I fully expect multiple people at different levels of the organization will try to figure out solutions for this. Along the way, mistakes will be made. We’re certainly in a better position than in February and September last year when previous issues happened.

These scammers are devious and will try various ways to get in. See also: xz.

So, while I have been “that guy” blogging about this and pointing the finger at Canonical to improve this whole thing, I’m very very much pointing that at Canonical, the entity, not the delightful individual bags of meat who work there.


I lost 25$ dollars to this scammer. I know it isn´t much, but it reminded me of the Dangers of Crypto even in so called trusted enviroments. Or at least I thought of Snap as one and got a litte to careless, had I only double checked the dev and the Team behind Exodus something should have ocured fishy to me. However, Experience is good, but nothing beats a painful lesson in how much these low-lifes want your money. Never Again! Later I will provide a Adress to this scammer maybe someone want´s to track him. He made arround 7.000$ trough this scam.

If anyone is interessted I still have the malicous app and could maybe provide a copy. USE AT YOUR OWN RISK, MEANING DON`T use it at all but maybe someone can reverse engeniere him/her/it

Hi ! @phorgetmenot .

Thank you to having share your experience linked to this incident.

I’m interested in analyzing these malware… (if it’s possible of course :slight_smile: )

I totally agree that scammers will keep looking for avenues to take advantage of people, and that holding up individuals’ names for “community accountability” (harassment) won’t help with the Snap Store challenges.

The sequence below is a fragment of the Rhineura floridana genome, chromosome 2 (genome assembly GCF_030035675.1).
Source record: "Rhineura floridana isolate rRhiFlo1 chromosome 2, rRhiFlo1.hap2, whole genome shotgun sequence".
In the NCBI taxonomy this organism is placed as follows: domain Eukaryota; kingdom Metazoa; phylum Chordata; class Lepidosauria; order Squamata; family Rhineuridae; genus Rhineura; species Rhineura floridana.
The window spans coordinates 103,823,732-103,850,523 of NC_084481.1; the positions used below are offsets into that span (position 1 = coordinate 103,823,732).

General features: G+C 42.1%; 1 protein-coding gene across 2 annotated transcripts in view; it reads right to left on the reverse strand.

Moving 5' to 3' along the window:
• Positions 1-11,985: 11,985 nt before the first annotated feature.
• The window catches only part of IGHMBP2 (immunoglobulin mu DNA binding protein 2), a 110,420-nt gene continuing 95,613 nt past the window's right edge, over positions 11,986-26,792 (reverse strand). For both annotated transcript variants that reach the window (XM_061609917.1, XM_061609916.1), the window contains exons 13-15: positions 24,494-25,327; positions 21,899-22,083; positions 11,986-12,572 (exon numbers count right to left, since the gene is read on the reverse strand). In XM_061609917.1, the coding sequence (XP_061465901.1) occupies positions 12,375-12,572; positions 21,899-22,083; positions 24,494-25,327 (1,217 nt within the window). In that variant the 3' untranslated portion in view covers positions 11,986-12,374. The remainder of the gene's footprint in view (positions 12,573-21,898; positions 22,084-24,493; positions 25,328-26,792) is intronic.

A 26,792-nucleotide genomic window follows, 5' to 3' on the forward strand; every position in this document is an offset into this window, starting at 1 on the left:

That may be the crux of it, then - is the collection of apps housed in the Snap Store a Canonical product itself, or is the app collection a community effort which is then “linked to” or “disseminated” by Canonical through its Snap Store product?

If it’s the former, then really the only answer is to continue to pressure Canonical the entity to produce a better product, by directing its employees to conduct more thorough curation/moderation of the community submissions that comprise their product.

If it’s the latter, then IMO there should at least be some minimal mandatory accountability/visibility given to how the snap was built (ex. providing an easy link to source repository with snapcraft.yaml file, similar to how Flathub directly publishes the app manifest on each page) so that folks who are willing and able can help with community review, identify mismatches between storefront presentation and actual underlying application, and give a way for folks to develop trust in apps that don’t have the star or checkmark.


Interestingly, I think the snap store ultimately will have both - a community managed collection of open source snaps where we have full provenance of the code, and a publisher-oriented collection where you have to decide if you trust the publisher. Today, we have a small community of snapcrafters, and for open source snaps it makes sense to grow that community and give it more visibility, teeth, policy and voice.